What was achieved at COP27?

On the 20th November, the 27th annual United Nations Climate Change (UNCC) Conference, or more notably referred to as COP27, came to an end as negotiations settled following a fortnight of discussions and events attended by 92 heads of state and around 35,000 representatives of 190 countries. The conclusion – a cover decision, 10 pages long, setting out future initiatives, agreements and aims to mitigate, control and adapt the climate situation currently affecting the world. In this article, I will look to consider some of the key commitments arising from this agreement, whilst also deliberating on what areas will need improvement in order to better tackle climate change and ensure the target of keeping temperatures below 1.5C is adhered to.

Key Commitments
After negotiations carried on beyond the scheduled Friday end to the conference, and the anxiety of an international stalemate looked to be the likely result, a historic deal was struck between the 190 countries to establish a new fund for climate ‘loss and damage’. As looked into in my previous article, this fund seeks to add to the climate financing that already exists on a smaller scale, with more of the world’s wealthy states pledging money towards supporting and funding those countries most vulnerable to and most adversely affected by the consequences of climate change. The scale and significance of this agreement leads to belief that it is the most important initiative since the Paris Agreement at COP21.

More locally, the UK showed itself to be desirous of improvement as its delegates, earlier on in the event, pledged a further £200m to vulnerable African countries for new initiatives. £65.5m will go towards green tech innovation and significant clean energy investments with Kenya and Egypt and, in a new Forests and Climate Leaders’ Partnership, the UK will give more than £150m for protecting rainforests and natural habitats, including the Congo Basin and the Amazon. Having announced he was not going to attend given his recent election to Prime Minister, Rishi Sunak reversed his decision and gave a speech in which he confirmed that the UK will continue to deliver on their commitment of £11.6bn across all climate financing initiatives, with their funding for climate adaptation to be tripled from the £500m they gave in 2019 to £1.5bn by 2025.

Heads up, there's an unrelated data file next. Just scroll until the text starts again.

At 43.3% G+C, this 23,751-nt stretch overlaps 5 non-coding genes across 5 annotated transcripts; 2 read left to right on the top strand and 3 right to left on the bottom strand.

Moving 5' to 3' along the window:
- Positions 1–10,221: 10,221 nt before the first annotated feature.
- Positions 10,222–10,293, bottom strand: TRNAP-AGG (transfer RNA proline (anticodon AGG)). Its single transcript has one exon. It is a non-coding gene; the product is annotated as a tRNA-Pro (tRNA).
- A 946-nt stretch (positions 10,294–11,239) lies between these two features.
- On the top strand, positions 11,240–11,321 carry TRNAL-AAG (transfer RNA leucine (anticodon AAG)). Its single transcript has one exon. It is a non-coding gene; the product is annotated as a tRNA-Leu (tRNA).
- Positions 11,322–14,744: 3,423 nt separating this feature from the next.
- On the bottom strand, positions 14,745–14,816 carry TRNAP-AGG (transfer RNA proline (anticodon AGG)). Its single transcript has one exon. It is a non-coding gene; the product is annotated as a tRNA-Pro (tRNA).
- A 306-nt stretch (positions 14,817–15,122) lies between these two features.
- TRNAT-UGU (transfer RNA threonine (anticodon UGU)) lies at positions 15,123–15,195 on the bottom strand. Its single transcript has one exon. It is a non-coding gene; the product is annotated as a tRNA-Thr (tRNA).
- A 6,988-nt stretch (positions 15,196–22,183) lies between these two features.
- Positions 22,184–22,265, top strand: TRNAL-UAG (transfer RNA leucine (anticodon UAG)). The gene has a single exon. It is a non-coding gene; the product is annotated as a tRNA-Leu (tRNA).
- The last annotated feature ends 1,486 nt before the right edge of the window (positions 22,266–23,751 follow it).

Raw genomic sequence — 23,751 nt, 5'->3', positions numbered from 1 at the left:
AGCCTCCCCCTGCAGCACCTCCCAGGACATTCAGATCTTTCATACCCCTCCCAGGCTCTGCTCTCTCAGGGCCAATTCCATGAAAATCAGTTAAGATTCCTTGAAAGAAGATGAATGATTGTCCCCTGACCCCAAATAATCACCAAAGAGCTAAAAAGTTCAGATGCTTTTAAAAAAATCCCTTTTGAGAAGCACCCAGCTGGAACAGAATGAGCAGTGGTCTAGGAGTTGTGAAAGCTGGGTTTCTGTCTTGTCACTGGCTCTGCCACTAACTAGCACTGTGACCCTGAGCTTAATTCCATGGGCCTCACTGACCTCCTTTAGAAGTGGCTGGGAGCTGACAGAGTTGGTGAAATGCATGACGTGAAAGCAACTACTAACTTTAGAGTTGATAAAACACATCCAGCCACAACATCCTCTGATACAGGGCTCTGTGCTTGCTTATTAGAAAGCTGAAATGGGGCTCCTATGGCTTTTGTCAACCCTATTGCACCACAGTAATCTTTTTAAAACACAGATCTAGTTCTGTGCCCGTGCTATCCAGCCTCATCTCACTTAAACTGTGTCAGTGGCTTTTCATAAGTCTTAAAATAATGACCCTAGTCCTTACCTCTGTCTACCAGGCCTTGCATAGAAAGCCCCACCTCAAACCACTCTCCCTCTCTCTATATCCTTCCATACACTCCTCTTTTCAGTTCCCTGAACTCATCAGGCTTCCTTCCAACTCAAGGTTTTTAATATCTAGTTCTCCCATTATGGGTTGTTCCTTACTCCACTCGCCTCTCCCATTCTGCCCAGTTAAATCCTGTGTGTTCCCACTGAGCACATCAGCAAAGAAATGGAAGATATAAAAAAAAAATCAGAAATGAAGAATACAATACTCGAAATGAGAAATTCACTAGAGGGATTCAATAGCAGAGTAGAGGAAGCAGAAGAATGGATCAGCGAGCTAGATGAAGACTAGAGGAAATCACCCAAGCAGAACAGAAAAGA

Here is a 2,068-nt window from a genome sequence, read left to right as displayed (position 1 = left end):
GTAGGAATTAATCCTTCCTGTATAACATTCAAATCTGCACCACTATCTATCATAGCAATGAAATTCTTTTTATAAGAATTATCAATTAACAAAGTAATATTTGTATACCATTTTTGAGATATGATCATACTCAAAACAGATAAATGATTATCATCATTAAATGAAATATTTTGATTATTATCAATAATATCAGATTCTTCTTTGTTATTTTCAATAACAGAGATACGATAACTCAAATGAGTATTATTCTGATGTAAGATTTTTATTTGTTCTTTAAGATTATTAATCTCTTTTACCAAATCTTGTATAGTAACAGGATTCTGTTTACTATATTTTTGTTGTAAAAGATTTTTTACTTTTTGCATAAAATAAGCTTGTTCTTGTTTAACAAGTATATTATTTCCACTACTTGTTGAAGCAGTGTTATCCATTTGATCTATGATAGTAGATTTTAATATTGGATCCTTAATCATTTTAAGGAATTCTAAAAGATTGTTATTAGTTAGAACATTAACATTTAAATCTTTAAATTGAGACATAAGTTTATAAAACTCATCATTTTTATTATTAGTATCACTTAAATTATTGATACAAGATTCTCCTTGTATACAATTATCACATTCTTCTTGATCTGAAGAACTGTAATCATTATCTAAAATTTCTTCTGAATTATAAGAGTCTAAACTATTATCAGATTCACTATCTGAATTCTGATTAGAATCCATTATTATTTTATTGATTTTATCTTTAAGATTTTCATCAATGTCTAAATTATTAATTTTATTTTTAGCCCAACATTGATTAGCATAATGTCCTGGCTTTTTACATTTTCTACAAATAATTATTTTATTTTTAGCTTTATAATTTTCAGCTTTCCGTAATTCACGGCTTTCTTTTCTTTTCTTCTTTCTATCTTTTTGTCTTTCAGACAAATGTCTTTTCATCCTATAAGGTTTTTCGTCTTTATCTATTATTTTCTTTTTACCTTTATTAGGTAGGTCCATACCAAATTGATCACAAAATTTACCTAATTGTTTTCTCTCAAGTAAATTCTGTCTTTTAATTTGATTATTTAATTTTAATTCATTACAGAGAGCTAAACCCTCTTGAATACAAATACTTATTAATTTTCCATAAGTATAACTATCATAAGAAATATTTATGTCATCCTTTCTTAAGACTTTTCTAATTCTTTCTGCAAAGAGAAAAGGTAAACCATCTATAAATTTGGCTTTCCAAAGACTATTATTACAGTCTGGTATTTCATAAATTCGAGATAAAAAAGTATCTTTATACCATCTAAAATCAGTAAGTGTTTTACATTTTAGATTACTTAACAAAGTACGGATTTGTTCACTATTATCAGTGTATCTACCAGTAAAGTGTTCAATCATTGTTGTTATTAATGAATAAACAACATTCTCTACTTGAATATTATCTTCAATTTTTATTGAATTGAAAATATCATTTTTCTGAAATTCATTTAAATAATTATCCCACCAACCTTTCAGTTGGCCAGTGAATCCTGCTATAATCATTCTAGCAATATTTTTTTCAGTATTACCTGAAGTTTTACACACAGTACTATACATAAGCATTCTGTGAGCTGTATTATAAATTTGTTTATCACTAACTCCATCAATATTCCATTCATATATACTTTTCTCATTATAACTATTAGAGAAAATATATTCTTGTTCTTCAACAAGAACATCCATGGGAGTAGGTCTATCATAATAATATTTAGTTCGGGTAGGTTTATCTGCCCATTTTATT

Was COP27 an overall success?

Despite the positives as shown by the landmark agreement and the pledges made by our own government growing positively, there continued to be some concern in the wake of the conference as to whether this is enough and that more needs to be done.

There was much disappointment that no new commitments on phasing out the use of fossil fuels and cutting greenhouse gas emissions were included in the summit’s cover decision. Despite all of the financial pledging, which is not particularly taxing considering the wealth of donor countries, the real aim of the climate conferences is figuring out how and actually achieving the aim of staying inside the 1.5C temperature increase globally. Are we losing sight of this idea? The current situation could not be summarised better than when UN chief Antonio Guterres, demanding further climate ambition, stated that the planet is still ‘in the emergency room’.

Although the cover decision fails to include further initiatives in phasing out fossil fuels, it does include a reference to “low emission and renewable energy’. Commentators are wondering whether this is a loophole that might allow for further development of gas resources, as gas produces less emissions than coal, but nevertheless, still emits. Following last year’s decision to phase down the use of coal, an agreement to phase out the use of fossil fuels was seen as a necessary advancement on that. However, we will have to hope it is proposed and agreed upon at next year’s conference.

The pressing issue is that global temperatures will break the target of staying inside 1.5C. There is already a significant chance we will surge beyond that within five years and permanently go beyond it by 2031. If now was not the time to make that significant leap to phasing out the largest problem of them all, fossil fuels, then when is? Although much of the results of COP27 are promising, it does feel as if there was significant oversight in the cover decision. Unfortunately where we stand in 2022, we do not possess the liberty to be restrained in tackling this ever-growing rapidly developing crisis.

Article by Jeremy Page

Jeremy is currently undertaking the PGDL at BPP University. He provides paralegal and research assistance to the legal team at Prospect Law and has a special interest in commercial and international law.

Prospect Law is a multi-disciplinary practice with specialist expertise in the energy and environmental sectors with particular experience in the low carbon energy sector. The firm is made up of lawyers, engineers, surveyors and finance experts.

This article remains the copyright property of Prospect Law Ltd and neither the article nor any part of it may be published or copied without the prior written permission of the directors of Prospect Law.

This article is not intended to constitute legal or other professional advice and it should not be relied on in any way.

AUTHOR

SHARE

Prospect is a multi-disciplinary practice with specialist expertise in the energy and environmental sectors with particular experience in the low carbon energy sector. The firm is made up of lawyers, engineers, insurance and risk management specialists, and finance experts.

This article remains the copyright property of Prospect Law Ltd and neither the article nor any part of it may be published or copied without the prior written permission of the directors of Prospect Law.

This article is not intended to constitute legal or other professional advice and it should not be relied on in any way.